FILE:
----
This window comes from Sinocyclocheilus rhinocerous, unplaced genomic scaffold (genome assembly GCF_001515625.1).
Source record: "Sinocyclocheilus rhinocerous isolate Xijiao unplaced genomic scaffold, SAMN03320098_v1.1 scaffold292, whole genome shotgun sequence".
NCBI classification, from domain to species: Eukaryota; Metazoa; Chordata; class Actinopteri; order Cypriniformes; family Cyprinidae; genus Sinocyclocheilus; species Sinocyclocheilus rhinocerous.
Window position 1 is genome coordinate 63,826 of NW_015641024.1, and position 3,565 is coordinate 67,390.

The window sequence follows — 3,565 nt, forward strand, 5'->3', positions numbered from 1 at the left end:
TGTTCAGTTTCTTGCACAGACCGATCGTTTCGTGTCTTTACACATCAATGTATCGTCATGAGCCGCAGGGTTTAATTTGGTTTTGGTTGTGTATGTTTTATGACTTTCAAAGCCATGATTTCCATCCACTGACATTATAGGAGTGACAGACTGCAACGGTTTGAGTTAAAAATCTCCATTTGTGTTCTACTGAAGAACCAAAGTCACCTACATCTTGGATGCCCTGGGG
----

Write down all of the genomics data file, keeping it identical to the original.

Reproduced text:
This window comes from Sinocyclocheilus rhinocerous, unplaced genomic scaffold (genome assembly GCF_001515625.1).
Source record: "Sinocyclocheilus rhinocerous isolate Xijiao unplaced genomic scaffold, SAMN03320098_v1.1 scaffold292, whole genome shotgun sequence".
NCBI classification, from domain to species: Eukaryota; Metazoa; Chordata; class Actinopteri; order Cypriniformes; family Cyprinidae; genus Sinocyclocheilus; species Sinocyclocheilus rhinocerous.
Window position 1 is genome coordinate 63,826 of NW_015641024.1, and position 3,565 is coordinate 67,390.

The window sequence follows — 3,565 nt, forward strand, 5'->3', positions numbered from 1 at the left end:
TGTTCAGTTTCTTGCACAGACCGATCGTTTCGTGTCTTTACACATCAATGTATCGTCATGAGCCGCAGGGTTTAATTTGGTTTTGGTTGTGTATGTTTTATGACTTTCAAAGCCATGATTTCCATCCACTGACATTATAGGAGTGACAGACTGCAACGGTTTGAGTTAAAAATCTCCATTTGTGTTCTACTGAAGAACCAAAGTCACCTACATCTTGGATGCCCTGGGG